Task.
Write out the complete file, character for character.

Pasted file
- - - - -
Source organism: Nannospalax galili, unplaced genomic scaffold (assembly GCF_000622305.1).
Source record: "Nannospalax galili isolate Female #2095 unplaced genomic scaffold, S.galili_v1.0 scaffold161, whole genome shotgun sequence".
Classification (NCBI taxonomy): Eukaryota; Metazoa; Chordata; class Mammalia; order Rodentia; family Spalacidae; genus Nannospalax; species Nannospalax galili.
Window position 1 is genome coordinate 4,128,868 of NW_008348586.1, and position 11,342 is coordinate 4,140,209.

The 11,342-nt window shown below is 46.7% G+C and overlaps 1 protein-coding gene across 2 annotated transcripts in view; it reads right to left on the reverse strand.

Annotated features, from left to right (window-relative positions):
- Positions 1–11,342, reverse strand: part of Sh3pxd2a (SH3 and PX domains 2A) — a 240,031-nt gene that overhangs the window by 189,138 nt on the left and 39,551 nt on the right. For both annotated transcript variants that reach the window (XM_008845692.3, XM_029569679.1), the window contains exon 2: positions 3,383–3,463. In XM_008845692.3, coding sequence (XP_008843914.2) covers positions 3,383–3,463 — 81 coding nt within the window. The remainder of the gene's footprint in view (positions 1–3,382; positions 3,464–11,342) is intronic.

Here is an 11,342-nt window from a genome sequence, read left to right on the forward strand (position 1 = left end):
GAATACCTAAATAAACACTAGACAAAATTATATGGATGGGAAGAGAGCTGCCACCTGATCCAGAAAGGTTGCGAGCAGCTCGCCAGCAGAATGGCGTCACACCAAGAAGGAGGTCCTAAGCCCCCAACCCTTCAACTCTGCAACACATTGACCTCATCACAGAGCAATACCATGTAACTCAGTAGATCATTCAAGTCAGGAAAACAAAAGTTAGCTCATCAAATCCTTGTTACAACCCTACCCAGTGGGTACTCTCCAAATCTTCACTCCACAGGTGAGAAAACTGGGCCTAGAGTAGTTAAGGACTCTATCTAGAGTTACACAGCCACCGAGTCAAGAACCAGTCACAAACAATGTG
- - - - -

Source organism: Nannospalax galili, unplaced genomic scaffold (assembly GCF_000622305.1).
Source record: "Nannospalax galili isolate Female #2095 unplaced genomic scaffold, S.galili_v1.0 scaffold161, whole genome shotgun sequence".
Classification (NCBI taxonomy): Eukaryota; Metazoa; Chordata; class Mammalia; order Rodentia; family Spalacidae; genus Nannospalax; species Nannospalax galili.
Window position 1 is genome coordinate 4,128,868 of NW_008348586.1, and position 11,342 is coordinate 4,140,209.

The 11,342-nt window shown below is 46.7% G+C and overlaps 1 protein-coding gene across 2 annotated transcripts in view; it reads right to left on the reverse strand.

Annotated features, from left to right (window-relative positions):
- Positions 1–11,342, reverse strand: part of Sh3pxd2a (SH3 and PX domains 2A) — a 240,031-nt gene that overhangs the window by 189,138 nt on the left and 39,551 nt on the right. For both annotated transcript variants that reach the window (XM_008845692.3, XM_029569679.1), the window contains exon 2: positions 3,383–3,463. In XM_008845692.3, coding sequence (XP_008843914.2) covers positions 3,383–3,463 — 81 coding nt within the window. The remainder of the gene's footprint in view (positions 1–3,382; positions 3,464–11,342) is intronic.

Here is an 11,342-nt window from a genome sequence, read left to right on the forward strand (position 1 = left end):
GAATACCTAAATAAACACTAGACAAAATTATATGGATGGGAAGAGAGCTGCCACCTGATCCAGAAAGGTTGCGAGCAGCTCGCCAGCAGAATGGCGTCACACCAAGAAGGAGGTCCTAAGCCCCCAACCCTTCAACTCTGCAACACATTGACCTCATCACAGAGCAATACCATGTAACTCAGTAGATCATTCAAGTCAGGAAAACAAAAGTTAGCTCATCAAATCCTTGTTACAACCCTACCCAGTGGGTACTCTCCAAATCTTCACTCCACAGGTGAGAAAACTGGGCCTAGAGTAGTTAAGGACTCTATCTAGAGTTACACAGCCACCGAGTCAAGAACCAGTCACAAACAATGTG